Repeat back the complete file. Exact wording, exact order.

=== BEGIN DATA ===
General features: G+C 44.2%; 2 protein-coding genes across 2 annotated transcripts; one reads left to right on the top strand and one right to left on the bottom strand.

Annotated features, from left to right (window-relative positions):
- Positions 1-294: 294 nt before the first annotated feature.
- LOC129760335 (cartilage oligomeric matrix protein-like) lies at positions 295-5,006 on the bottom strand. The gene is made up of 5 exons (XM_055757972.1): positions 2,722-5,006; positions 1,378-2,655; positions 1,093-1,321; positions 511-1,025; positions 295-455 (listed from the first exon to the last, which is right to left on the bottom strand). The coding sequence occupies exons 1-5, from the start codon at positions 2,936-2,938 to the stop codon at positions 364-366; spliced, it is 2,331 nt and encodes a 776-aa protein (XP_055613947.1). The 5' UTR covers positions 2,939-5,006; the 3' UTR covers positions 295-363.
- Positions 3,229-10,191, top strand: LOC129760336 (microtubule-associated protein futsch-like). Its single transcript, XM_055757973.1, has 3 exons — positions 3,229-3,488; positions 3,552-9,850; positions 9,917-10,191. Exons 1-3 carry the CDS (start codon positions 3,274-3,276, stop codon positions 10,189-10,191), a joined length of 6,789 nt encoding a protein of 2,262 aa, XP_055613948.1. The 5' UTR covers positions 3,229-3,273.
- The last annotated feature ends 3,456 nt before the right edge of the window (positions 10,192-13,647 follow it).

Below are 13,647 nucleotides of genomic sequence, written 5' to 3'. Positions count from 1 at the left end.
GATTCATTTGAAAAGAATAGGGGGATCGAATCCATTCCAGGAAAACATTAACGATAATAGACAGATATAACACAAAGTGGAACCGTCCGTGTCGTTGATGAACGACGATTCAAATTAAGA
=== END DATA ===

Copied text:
General features: G+C 44.2%; 2 protein-coding genes across 2 annotated transcripts; one reads left to right on the top strand and one right to left on the bottom strand.

Annotated features, from left to right (window-relative positions):
- Positions 1-294: 294 nt before the first annotated feature.
- LOC129760335 (cartilage oligomeric matrix protein-like) lies at positions 295-5,006 on the bottom strand. The gene is made up of 5 exons (XM_055757972.1): positions 2,722-5,006; positions 1,378-2,655; positions 1,093-1,321; positions 511-1,025; positions 295-455 (listed from the first exon to the last, which is right to left on the bottom strand). The coding sequence occupies exons 1-5, from the start codon at positions 2,936-2,938 to the stop codon at positions 364-366; spliced, it is 2,331 nt and encodes a 776-aa protein (XP_055613947.1). The 5' UTR covers positions 2,939-5,006; the 3' UTR covers positions 295-363.
- Positions 3,229-10,191, top strand: LOC129760336 (microtubule-associated protein futsch-like). Its single transcript, XM_055757973.1, has 3 exons — positions 3,229-3,488; positions 3,552-9,850; positions 9,917-10,191. Exons 1-3 carry the CDS (start codon positions 3,274-3,276, stop codon positions 10,189-10,191), a joined length of 6,789 nt encoding a protein of 2,262 aa, XP_055613948.1. The 5' UTR covers positions 3,229-3,273.
- The last annotated feature ends 3,456 nt before the right edge of the window (positions 10,192-13,647 follow it).

Below are 13,647 nucleotides of genomic sequence, written 5' to 3'. Positions count from 1 at the left end.
GATTCATTTGAAAAGAATAGGGGGATCGAATCCATTCCAGGAAAACATTAACGATAATAGACAGATATAACACAAAGTGGAACCGTCCGTGTCGTTGATGAACGACGATTCAAATTAAGA